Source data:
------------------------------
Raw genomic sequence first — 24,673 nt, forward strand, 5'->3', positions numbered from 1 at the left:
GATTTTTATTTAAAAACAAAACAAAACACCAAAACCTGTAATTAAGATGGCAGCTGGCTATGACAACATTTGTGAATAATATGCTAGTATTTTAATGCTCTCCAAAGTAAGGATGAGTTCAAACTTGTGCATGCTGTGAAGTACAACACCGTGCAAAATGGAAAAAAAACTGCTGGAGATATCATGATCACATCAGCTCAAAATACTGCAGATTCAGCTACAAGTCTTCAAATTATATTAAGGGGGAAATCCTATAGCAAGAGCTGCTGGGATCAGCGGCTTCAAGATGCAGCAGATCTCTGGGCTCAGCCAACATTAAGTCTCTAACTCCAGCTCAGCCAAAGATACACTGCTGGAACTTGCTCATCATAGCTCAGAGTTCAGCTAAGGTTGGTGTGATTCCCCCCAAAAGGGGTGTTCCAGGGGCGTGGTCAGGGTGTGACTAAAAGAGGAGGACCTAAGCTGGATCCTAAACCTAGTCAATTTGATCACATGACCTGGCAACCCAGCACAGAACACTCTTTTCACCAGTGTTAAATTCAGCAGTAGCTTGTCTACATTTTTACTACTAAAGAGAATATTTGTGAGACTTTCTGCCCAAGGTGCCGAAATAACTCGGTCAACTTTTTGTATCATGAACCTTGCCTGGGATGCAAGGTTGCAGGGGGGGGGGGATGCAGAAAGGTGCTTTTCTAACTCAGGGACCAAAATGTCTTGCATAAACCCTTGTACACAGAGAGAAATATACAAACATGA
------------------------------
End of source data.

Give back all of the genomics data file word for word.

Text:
Raw genomic sequence first — 24,673 nt, forward strand, 5'->3', positions numbered from 1 at the left:
GATTTTTATTTAAAAACAAAACAAAACACCAAAACCTGTAATTAAGATGGCAGCTGGCTATGACAACATTTGTGAATAATATGCTAGTATTTTAATGCTCTCCAAAGTAAGGATGAGTTCAAACTTGTGCATGCTGTGAAGTACAACACCGTGCAAAATGGAAAAAAAACTGCTGGAGATATCATGATCACATCAGCTCAAAATACTGCAGATTCAGCTACAAGTCTTCAAATTATATTAAGGGGGAAATCCTATAGCAAGAGCTGCTGGGATCAGCGGCTTCAAGATGCAGCAGATCTCTGGGCTCAGCCAACATTAAGTCTCTAACTCCAGCTCAGCCAAAGATACACTGCTGGAACTTGCTCATCATAGCTCAGAGTTCAGCTAAGGTTGGTGTGATTCCCCCCAAAAGGGGTGTTCCAGGGGCGTGGTCAGGGTGTGACTAAAAGAGGAGGACCTAAGCTGGATCCTAAACCTAGTCAATTTGATCACATGACCTGGCAACCCAGCACAGAACACTCTTTTCACCAGTGTTAAATTCAGCAGTAGCTTGTCTACATTTTTACTACTAAAGAGAATATTTGTGAGACTTTCTGCCCAAGGTGCCGAAATAACTCGGTCAACTTTTTGTATCATGAACCTTGCCTGGGATGCAAGGTTGCAGGGGGGGGGGGATGCAGAAAGGTGCTTTTCTAACTCAGGGACCAAAATGTCTTGCATAAACCCTTGTACACAGAGAGAAATATACAAACATGA